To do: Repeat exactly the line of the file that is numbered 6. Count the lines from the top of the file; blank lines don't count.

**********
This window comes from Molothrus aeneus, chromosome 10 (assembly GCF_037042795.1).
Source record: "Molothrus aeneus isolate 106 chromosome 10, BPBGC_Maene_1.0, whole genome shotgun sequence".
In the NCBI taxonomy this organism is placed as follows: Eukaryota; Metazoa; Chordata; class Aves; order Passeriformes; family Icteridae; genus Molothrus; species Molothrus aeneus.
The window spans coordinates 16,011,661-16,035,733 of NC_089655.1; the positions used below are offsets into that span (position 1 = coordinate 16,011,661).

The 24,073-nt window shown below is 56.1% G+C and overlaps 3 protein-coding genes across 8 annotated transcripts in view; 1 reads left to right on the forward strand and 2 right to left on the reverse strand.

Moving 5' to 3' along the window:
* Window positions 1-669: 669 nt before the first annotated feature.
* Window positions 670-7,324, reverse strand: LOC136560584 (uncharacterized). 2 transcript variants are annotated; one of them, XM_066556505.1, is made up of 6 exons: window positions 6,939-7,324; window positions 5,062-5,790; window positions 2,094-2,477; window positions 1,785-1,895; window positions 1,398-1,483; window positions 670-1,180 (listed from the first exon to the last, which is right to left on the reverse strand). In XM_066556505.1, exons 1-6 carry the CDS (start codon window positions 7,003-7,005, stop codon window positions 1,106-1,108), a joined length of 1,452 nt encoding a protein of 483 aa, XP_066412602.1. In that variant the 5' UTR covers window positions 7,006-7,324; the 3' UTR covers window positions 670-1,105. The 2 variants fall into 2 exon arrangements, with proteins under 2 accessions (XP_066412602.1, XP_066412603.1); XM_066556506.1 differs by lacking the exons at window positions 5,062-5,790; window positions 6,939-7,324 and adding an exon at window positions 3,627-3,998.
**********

Moving 5' to 3' along the window: